FLUMMOX: Artist Alyson Blake Dellinger finds community in music, artistry

by Selena Haynes | photos courtesy Alyson Blake Dellinger

If you were lucky enough to attend Boro Pride this year in Murfreesboro, you had the opportunity to hear Flummox in person. The band was formed in 2002 by Alyson Blake Dellinger and Drew Jones. They wanted a band free of genre labels, sound restrictions, and strict musical guidelines. If you heard them, you know they have been successful in that wish. 

We asked Dellinger, who is lead vocals and bass, to describe their genre and she said, “I would say maybe we’re heavy, weird, theatrical, fusion, thrash rock? Sprinkle in some progressive, psychedelic, swing funk and avant-garde, death/doom jazz?” She continued by saying, “The fact is that, on the surface, none of the members of Flummox really make sense being in the same band with each other. We all contribute a huge variety of influences while still sharing a few, key, mutual favorites.”

Maybe that is why they are a crowd favorite? No matter your musical preference, you can find something you like in Flummox.

Born and raised in Murfreesboro, Dellinger says the passion for music began when she was 12 or 13 years old. “I was really inspired by Weird Al Yankovic to start writing songs to begin with, but then I discovered bands like Black Sabbath & Deep Purple when I was 12 or so; that solidified my love for playing heavy music. I picked up my first bass guitar around that time and haven’t put it down since.”

Support that never wavered

Things are a lot different now for Dellinger than when Flummox first started. In the past few years, she started to transition. In public and on social media she is very open about her transition and, although she didn’t always plan to be so transparent, it just happened. “I was already an established musician in my general scene, so I knew I would need to publicly come out and say something to my fellow musicians and social media followers the more I presented myself as feminine,” said Dellinger. 

She said it wasn’t a surprise for a lot of people. This includes her bandmates. “My bandmates have been wonderful about it. Drew has been my best friend for around 15 years and basically told me, ‘you’ve always been a girl; straight up.’ They all call me ‘mom’ now, and it’s kind of endearing!” 

Having that support has helped empower Dellinger to share her story. She explained, “I think the main reason I have been so open about my transition is purely because of those who have been open with their’s before me. Seeing these men, women, and various non-conformists go through such a substantial metamorphosis and reigning over themselves was very inspiring to me and made me feel like it was possible for myself. I just want to be able to share my journey in the same way.”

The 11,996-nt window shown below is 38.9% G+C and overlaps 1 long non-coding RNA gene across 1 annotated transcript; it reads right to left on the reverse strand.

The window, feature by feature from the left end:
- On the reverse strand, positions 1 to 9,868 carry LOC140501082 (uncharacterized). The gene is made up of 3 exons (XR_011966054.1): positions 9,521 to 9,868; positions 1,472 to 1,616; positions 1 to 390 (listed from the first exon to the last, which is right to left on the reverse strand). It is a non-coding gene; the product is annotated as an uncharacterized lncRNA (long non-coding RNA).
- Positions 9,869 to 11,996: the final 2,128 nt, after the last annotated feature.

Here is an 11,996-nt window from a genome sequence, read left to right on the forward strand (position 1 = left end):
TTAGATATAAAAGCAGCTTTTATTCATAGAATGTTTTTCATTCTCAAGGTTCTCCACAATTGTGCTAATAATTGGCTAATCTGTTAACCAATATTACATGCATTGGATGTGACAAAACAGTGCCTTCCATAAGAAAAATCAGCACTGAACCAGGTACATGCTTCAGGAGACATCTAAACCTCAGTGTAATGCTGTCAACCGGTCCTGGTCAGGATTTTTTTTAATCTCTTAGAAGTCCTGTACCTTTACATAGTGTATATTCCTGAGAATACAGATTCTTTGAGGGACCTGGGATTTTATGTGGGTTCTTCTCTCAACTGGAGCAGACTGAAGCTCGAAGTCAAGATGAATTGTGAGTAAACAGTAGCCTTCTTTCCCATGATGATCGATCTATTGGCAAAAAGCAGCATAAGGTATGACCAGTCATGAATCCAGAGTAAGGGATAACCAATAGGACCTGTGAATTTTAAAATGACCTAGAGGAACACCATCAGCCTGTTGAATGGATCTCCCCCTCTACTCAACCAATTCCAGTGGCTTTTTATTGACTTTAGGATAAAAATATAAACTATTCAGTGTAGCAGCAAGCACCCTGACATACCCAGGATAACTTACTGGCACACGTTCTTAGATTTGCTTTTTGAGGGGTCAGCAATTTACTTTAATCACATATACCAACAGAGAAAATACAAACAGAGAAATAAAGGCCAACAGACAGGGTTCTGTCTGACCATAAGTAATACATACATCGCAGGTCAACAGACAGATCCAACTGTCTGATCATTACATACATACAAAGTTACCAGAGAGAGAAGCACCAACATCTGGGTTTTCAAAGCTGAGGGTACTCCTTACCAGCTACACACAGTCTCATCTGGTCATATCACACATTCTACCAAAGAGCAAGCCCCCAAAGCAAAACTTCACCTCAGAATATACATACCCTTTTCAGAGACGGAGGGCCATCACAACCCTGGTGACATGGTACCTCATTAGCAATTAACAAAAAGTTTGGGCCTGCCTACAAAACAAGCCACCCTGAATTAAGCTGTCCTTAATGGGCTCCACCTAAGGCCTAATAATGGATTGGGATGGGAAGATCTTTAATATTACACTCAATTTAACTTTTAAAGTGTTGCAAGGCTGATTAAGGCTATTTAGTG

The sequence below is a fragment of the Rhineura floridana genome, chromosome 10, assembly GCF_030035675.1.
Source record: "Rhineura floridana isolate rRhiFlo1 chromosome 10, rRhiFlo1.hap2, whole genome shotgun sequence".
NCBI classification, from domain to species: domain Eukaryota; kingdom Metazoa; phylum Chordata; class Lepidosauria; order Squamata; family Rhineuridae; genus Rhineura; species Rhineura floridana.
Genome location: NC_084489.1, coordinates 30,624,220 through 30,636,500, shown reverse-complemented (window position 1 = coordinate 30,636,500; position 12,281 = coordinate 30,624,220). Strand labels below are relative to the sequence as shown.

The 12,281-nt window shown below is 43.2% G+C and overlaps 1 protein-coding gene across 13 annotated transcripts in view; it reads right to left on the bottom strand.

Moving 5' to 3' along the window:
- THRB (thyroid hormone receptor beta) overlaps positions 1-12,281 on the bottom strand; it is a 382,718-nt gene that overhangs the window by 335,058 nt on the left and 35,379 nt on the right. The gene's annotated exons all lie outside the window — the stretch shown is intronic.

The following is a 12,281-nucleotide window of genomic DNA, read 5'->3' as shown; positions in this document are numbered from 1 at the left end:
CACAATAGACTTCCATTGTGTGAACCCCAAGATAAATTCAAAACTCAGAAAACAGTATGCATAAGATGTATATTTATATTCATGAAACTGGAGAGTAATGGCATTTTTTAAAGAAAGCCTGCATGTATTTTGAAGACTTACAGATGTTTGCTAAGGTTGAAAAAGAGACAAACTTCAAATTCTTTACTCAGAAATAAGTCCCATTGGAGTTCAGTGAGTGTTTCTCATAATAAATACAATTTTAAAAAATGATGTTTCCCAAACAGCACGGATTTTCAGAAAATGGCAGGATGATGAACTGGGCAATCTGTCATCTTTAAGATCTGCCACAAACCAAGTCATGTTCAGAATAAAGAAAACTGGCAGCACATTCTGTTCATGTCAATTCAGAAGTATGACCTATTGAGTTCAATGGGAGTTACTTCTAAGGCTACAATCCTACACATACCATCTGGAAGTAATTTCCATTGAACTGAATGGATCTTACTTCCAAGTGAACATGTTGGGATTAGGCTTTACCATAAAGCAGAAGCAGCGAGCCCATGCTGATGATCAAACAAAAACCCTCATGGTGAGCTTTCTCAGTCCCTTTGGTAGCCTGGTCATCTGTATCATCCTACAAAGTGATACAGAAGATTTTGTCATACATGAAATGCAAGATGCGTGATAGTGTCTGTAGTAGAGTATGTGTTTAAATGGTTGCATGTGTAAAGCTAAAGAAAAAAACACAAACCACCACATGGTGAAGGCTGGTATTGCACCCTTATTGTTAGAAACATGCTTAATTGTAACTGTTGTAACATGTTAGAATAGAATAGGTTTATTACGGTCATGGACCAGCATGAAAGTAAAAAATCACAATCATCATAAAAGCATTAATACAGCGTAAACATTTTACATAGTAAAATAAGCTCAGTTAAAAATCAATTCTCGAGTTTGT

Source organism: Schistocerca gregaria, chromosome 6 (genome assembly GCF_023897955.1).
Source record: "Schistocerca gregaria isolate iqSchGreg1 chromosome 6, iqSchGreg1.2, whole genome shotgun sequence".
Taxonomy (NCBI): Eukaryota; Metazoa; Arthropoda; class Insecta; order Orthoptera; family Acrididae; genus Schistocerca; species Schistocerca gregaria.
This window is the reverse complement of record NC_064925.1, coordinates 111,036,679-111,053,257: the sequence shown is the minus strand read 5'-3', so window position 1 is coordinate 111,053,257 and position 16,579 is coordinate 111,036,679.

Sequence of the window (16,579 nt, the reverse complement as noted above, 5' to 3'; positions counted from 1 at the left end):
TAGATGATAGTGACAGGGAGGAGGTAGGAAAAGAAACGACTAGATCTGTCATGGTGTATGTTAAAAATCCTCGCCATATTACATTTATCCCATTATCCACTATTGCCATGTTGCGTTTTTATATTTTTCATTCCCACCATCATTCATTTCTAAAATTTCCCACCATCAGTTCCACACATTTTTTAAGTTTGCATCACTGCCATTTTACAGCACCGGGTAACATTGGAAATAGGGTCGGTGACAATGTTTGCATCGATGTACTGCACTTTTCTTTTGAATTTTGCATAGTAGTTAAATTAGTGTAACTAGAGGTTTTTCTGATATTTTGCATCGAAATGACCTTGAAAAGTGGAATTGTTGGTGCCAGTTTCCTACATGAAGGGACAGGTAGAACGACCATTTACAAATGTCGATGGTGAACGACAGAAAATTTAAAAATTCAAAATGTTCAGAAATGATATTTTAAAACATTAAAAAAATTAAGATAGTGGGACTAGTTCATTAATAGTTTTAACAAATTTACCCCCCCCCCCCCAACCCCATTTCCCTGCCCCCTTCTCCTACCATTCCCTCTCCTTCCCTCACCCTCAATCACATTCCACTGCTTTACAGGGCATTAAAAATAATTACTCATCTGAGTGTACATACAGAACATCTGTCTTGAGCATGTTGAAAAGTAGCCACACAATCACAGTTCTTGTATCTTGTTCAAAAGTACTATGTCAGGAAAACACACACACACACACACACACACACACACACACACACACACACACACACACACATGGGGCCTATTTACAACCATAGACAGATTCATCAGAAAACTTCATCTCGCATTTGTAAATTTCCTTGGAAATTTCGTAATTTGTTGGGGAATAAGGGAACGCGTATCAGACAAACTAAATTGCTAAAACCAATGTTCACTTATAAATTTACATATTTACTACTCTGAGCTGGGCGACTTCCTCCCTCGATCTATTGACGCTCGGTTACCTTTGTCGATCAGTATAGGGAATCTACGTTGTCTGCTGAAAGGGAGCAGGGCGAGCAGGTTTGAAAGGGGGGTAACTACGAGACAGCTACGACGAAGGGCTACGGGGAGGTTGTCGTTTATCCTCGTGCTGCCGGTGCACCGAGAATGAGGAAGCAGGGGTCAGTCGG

Dellinger states she’s “privileged to have such a great group of guys who are so supportive and protective.” She also notes that her transition has not changed their musical chemistry or their group dynamic. “We just keep trying to improve ourselves artistically. Overall their support has just established a new sense of security within our little family,” said Dellinger.

A magical moment

 Live performances are consuming most of their time right now. Dellinger says her favorite part of performing is “the energy that courses through me and the audience when I’m in the fray of it all.” She also says music is the most crucial outlet in her life. “Nothing comes close to it,” she says, “there’s something about putting together a really good song that tops anything else. I just try to channel whatever I’m feeling or whatever I’ve got going on into my sounds.”

Since she is a native of Murfreesboro, I asked if she could have imagined having a pride festival there when the band first formed. Her answer basically echos many others, “Not really, no. At least not any time soon.”

Dellinger did say performing at pride was “magical.” She continued, saying, “It really was one of the most amazing moments in my life thus far. Standing on a stage in the middle of Murfreesboro town square and announcing myself as a ‘queer trans woman born and raised in Murfreesboro, TN’ in front of so many people in my community was a hallmark for my entire musical career and personal life.”

Dellinger is not used to being up on a pedestal. “If someone says I’m an inspiration or something, I just respond with, ‘No, you!’ I don’t really see myself like that; I feel I’m more inspired by the people and music around me than vice versa,” said Dellinger. 

Once they complete their current tour circuit, Flummox plans to take some time away to write and record new tracks. They are also planning to film some new video releases in 2020. Be on the lookout for new live dates in Spring 2020.